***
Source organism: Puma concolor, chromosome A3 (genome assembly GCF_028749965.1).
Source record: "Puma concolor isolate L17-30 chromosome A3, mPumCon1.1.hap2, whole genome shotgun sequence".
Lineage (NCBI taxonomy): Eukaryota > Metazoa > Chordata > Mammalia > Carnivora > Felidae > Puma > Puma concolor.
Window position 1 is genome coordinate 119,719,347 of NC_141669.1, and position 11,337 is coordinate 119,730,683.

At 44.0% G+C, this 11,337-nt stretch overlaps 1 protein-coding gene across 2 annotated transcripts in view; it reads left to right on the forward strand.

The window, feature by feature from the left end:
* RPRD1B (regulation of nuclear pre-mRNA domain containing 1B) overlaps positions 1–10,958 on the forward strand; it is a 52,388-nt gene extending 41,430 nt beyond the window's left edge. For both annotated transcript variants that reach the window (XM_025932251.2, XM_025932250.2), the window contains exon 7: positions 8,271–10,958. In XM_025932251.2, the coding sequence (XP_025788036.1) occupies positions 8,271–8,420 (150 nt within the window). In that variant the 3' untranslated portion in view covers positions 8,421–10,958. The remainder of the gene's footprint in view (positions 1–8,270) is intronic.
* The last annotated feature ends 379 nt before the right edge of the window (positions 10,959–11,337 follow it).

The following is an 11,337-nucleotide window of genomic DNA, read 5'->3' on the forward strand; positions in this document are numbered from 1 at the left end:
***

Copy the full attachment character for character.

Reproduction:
Source organism: Puma concolor, chromosome A3 (genome assembly GCF_028749965.1).
Source record: "Puma concolor isolate L17-30 chromosome A3, mPumCon1.1.hap2, whole genome shotgun sequence".
Lineage (NCBI taxonomy): Eukaryota > Metazoa > Chordata > Mammalia > Carnivora > Felidae > Puma > Puma concolor.
Window position 1 is genome coordinate 119,719,347 of NC_141669.1, and position 11,337 is coordinate 119,730,683.

At 44.0% G+C, this 11,337-nt stretch overlaps 1 protein-coding gene across 2 annotated transcripts in view; it reads left to right on the forward strand.

The window, feature by feature from the left end:
* RPRD1B (regulation of nuclear pre-mRNA domain containing 1B) overlaps positions 1–10,958 on the forward strand; it is a 52,388-nt gene extending 41,430 nt beyond the window's left edge. For both annotated transcript variants that reach the window (XM_025932251.2, XM_025932250.2), the window contains exon 7: positions 8,271–10,958. In XM_025932251.2, the coding sequence (XP_025788036.1) occupies positions 8,271–8,420 (150 nt within the window). In that variant the 3' untranslated portion in view covers positions 8,421–10,958. The remainder of the gene's footprint in view (positions 1–8,270) is intronic.
* The last annotated feature ends 379 nt before the right edge of the window (positions 10,959–11,337 follow it).

The following is an 11,337-nucleotide window of genomic DNA, read 5'->3' on the forward strand; positions in this document are numbered from 1 at the left end: